Next, she makes the argument that most measles deaths are actually from developing countries that have poor sanitation standards. The claim itself is true, but the insinuation that sanitation standards are the cause of the infections is false. The deaths are from those countries because they are the ones that don’t have vaccines. As I explained here and here, the sanitation standards in the US were essentially the same in the 50s as they are now, yet they still had hundreds of measles deaths each year. Why? Because they didn’t have vaccines. Similarly, when we introduce vaccines into countries with very poor sanitation standards, the death rates drop (Clemens et al. 1988). Why? Because vaccines work (King et al. 1991; CDC 2015b). Further, as I explained earlier, industrialized countries continue to have large measles outbreaks when vaccination rates drop, and some of those outbreaks result in unnecessary deaths (Antona et al. 2013; Knol et al. 2013).
She then goes on to act as if the 100,000+ annual deaths from measles aren’t really a big deal because they only represent a small portion of the total population. First, I find that attitude unconscionable, since those deaths are preventable. Second, vaccines are the only reason that the death rate is so low! Even if we back the clock up to the year 2000, the death toll was 546,800 (WHO. 2016). Why did it drop so rapidly between then and now? Because we have had a massive vaccination campaign and have taken vaccines to many developing countries, including ones that lack sanitation. Indeed, it is estimated that between 2000 and 2014, the measles vaccine prevented over 17.1 million deaths (WHO 2016). That’s 1.14 million per year. So you simply cannot present the current number of mortalities as evidence that we shouldn’t vaccinate, because the current numbers are low because of vaccines.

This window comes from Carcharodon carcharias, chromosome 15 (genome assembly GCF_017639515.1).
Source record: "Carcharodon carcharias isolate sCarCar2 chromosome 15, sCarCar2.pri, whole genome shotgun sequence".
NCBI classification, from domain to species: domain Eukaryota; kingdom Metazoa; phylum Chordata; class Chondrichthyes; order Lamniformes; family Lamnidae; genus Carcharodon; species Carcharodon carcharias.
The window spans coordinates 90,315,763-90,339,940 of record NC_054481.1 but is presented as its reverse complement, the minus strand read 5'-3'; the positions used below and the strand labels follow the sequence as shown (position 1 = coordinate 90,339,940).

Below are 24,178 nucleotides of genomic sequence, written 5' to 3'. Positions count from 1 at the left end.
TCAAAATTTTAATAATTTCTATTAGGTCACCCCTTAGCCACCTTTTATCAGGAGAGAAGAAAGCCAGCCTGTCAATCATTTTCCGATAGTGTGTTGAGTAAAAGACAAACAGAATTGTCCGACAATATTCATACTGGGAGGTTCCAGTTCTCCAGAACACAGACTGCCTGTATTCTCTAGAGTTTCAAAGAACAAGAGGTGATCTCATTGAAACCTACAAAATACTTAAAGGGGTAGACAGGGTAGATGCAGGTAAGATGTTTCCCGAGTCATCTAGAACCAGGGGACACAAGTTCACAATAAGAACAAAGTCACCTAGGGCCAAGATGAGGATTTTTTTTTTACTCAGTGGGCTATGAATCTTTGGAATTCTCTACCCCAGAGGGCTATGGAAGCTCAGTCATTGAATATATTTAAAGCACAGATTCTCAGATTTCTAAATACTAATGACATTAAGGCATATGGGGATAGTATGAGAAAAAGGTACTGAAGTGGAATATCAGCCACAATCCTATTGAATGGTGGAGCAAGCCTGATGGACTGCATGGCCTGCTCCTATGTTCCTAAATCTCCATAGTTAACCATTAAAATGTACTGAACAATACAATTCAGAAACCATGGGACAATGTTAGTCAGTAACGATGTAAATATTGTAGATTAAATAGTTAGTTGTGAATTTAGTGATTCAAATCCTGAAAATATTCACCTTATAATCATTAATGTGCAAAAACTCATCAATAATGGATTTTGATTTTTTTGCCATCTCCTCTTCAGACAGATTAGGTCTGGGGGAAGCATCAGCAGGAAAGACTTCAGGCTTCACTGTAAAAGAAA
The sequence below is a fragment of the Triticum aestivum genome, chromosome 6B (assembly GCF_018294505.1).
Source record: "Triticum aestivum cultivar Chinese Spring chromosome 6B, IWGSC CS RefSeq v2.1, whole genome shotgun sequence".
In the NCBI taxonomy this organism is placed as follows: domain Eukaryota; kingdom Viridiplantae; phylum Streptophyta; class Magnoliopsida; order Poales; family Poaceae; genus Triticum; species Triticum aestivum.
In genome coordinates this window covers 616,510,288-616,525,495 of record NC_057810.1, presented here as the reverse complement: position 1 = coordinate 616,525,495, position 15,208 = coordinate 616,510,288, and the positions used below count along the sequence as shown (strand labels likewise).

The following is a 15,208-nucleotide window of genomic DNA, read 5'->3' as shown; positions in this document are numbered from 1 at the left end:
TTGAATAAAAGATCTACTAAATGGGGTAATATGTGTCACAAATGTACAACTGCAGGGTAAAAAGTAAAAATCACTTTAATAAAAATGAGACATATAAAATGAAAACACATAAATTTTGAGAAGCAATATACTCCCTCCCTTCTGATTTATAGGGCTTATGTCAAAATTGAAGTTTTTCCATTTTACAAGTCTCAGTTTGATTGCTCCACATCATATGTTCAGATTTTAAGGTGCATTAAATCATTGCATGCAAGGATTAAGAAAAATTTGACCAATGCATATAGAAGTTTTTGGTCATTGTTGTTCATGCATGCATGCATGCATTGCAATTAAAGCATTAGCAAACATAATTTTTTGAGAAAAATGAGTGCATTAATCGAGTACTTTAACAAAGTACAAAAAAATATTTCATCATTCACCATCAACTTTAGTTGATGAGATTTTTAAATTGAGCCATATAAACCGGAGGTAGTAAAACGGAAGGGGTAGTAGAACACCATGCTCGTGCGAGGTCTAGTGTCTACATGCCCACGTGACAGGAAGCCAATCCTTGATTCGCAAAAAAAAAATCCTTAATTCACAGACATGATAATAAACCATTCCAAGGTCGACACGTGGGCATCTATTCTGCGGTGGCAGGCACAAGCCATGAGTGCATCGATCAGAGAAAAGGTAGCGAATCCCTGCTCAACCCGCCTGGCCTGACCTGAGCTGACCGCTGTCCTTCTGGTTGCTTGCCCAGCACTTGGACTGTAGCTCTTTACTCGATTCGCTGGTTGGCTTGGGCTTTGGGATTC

Additionally, there is a huge problem here because the autism rates and measles death rates aren’t exactly comparable. For example, she claims that 1% of the world’s population has autism (that should be 0.6%), whereas only 0.002% of the world’s population dies from measles each year. Her argument seems to be that the odds of having autism are far greater than the odds of dying of measles, but that is not a fair comparison because measles deaths are not distributed evenly by age, and roughly 55% of deaths occur in children under 5 (Orenstein et al. 2004). So when you want to look at risk, you can’t simply divide the death rate by the world’s entire population (as she did) because children that die at a young age aren’t recruited into the older age groups. Thus, her calculations result in a gross underestimate of the mortality risk. Let’s get around that problem by looking at the risk that a child will die from measles before reaching five years of age, which is the time period during which 55% of measles mortalities occur (Orenstein et al. 2004).